Calcineurin (CaN) is a Ca2+/calmodulin-dependent Ser/Thr protein phosphatase, which plays essential roles in many cellular and developmental processes. CaN comprises two subunits, a catalytic subunit (CaN-A, 60 kDa) and a regulatory subunit (CaN-B, 19 kDa). CaN-A tightly binds to CaN-B in the presence of minimal levels of Ca2+, but the enzyme is inactive until activated by CaM. Upon binding to CaM, CaN then undergoes a conformational rearrangement, the auto inhibitory domain is displaced and thus allows for full activity. In order to elucidate the regulatory role of CaM in the activation processes of CaN, we used NMR spectroscopy to determine the structure of the complex of CaM and the target peptide of CaN (CaNp). The CaM/CaNp complex shows a compact ellipsoidal shape with 8 α-helices of CaM wrapping around the CaNp helix. The RMSD of backbone and heavy atoms of twenty lowest energy structures of CaM/CaNp complex are 0.66 and 1.14 Å, respectively. The structure of CaM/CaNp complex can be classified as a novel binding mode family 1–18 with major anchor residues Ile396 and Leu413 to allocate the largest space between two domains of CaM. The relative orientation of CaNp to CaM is similar to the CaMKK peptide in the 1–16 binding mode with N- and C-terminal hydrophobic anchors of target sequence engulfed in the hydrophobic pockets of the N- and C-domain of CaM, respectively. In the light of the structural model of CaM/CaNp complex reported here, we provide new insight in the activation processes of CaN by CaM. We propose that the hydrophobic interactions between the Ca2+-saturated C-domain and C-terminal half of the target sequence provide driving forces for the initial recognition. Subsequent folding in the target sequence and structural readjustments in CaM enhance the formation of the complex and affinity to calcium. The electrostatic repulsion between CaM/CaNp complex and AID may result in the displacement of AID from active site for full activity. Full article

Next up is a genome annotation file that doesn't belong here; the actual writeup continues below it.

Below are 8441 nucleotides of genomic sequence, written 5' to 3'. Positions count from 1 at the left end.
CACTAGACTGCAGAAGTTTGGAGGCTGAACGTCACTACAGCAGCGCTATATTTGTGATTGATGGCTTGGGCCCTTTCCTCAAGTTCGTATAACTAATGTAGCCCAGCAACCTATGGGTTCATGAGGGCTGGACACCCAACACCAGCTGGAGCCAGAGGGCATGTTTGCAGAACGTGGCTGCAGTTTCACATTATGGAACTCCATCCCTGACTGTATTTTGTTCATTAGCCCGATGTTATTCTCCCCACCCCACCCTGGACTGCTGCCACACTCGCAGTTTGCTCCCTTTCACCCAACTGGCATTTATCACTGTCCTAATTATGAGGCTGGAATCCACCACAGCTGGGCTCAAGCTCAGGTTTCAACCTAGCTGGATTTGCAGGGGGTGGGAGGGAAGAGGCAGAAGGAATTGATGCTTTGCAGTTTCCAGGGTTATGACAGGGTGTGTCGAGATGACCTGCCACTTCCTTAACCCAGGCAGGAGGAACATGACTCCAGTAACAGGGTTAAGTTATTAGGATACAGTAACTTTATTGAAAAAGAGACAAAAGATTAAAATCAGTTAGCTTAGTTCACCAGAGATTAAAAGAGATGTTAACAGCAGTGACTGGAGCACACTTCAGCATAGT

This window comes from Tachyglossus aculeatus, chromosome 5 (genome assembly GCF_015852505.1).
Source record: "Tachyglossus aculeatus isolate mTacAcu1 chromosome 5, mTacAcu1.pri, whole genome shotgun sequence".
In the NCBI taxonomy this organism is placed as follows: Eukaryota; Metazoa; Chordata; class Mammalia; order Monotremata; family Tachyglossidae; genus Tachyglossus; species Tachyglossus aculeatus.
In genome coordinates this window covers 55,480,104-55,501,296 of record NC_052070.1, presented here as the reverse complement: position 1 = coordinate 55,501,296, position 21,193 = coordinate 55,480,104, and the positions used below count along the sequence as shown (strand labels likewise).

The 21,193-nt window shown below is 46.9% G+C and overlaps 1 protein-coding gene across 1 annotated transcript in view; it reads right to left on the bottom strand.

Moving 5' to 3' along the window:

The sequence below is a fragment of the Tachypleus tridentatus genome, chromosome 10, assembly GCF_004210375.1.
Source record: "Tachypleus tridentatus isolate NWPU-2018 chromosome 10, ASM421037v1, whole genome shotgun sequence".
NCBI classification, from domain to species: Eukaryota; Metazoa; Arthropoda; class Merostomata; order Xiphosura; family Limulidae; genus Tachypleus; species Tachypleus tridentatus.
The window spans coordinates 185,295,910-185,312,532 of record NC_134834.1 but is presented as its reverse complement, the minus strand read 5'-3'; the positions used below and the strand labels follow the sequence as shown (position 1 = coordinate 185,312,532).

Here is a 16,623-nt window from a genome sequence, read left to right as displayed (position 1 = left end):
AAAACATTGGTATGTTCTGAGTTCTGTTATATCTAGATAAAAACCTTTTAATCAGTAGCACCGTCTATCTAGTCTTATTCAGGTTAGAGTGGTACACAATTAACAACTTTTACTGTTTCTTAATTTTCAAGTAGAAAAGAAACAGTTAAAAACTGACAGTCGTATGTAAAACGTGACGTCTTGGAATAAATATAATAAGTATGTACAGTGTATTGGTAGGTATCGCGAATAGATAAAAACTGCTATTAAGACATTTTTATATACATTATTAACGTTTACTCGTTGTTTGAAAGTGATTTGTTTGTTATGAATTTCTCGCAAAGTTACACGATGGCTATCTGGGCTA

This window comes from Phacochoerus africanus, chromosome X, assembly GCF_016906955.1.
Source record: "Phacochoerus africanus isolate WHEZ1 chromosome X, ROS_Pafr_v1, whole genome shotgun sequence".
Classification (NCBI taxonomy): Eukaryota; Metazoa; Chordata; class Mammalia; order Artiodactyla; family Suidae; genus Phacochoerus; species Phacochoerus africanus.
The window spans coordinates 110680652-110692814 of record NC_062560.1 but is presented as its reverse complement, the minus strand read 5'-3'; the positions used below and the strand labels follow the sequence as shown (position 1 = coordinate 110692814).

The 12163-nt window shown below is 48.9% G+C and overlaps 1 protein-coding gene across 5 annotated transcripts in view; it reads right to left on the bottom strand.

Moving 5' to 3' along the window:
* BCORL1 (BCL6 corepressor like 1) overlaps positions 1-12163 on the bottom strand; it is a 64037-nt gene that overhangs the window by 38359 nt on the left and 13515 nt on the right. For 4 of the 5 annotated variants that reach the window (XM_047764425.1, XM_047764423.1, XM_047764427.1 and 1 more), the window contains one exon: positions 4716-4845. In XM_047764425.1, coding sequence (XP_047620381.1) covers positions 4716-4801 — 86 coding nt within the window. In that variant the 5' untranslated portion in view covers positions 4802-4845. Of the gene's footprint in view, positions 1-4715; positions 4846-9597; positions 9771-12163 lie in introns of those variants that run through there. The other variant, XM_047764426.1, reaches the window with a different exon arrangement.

(This article belongs to the Special Issue Recent Advances in Biomolecular NMR Spectroscopy)
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Open AccessCommunication Forbidden Coherence Transfer of 19F Nuclei to Quantitatively Measure the Dynamics of a CF3-Containing Ligand in Receptor-Bound States
Molecules 2017, 22(9), 1492; doi:10.3390/molecules22091492
Received: 10 August 2017 / Revised: 4 September 2017 / Accepted: 4 September 2017 / Published: 7 September 2017
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Abstract
The dynamic property of a ligand in the receptor-bound state is an important metric to characterize the interactions in the ligand–receptor interface, and the development of an experimental strategy to quantify the amplitude of motions in the bound state is of importance to
[...] Read more.
The dynamic property of a ligand in the receptor-bound state is an important metric to characterize the interactions in the ligand–receptor interface, and the development of an experimental strategy to quantify the amplitude of motions in the bound state is of importance to introduce the dynamic aspect into structure-guided drug development (SGDD). Fluorine modifications are frequently introduced at the hit-to-lead optimization stage to enhance the binding potency and other characteristics of a ligand. However, the effects of fluorine modifications are generally difficult to predict, owing to the pleiotropic nature of the interactions. In this study, we report an NMR-based approach to experimentally evaluate the local dynamics of trifluoromethyl (CF3)-containing ligands in the receptor-bound states. For this purpose, the forbidden coherence transfer (FCT) analysis, which has been used to study the dynamics of methyl moieties in proteins, was extended to the 19F nuclei of CF3-containing ligands. By applying this CF3–FCT analysis to a model interaction system consisting of a ligand, AST-487, and a receptor, p38α, we successfully quantified the amplitude of the CF3 dynamics in the p38α-bound state. The strategy would bring the CF3-containing ligands within the scope of dynamic SGDD to improve the affinity and specificity for the drug-target receptors. Full article
(This article belongs to the Special Issue Recent Advances in Biomolecular NMR Spectroscopy)
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Open AccessArticle Interactions Controlling the Slow Dynamic Conformational Motions of Ubiquitin
Molecules 2017, 22(9), 1414; doi:10.3390/molecules22091414
Received: 11 August 2017 / Revised: 20 August 2017 / Accepted: 20 August 2017 / Published: 28 August 2017
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Abstract
Rational mutation of proteins based on their structural and dynamic characteristics is a useful strategy for amplifying specific fluctuations in proteins. Here, we show the effects of mutation on the conformational fluctuations and thermodynamic stability of ubiquitin. In particular, we focus on the
[...] Read more.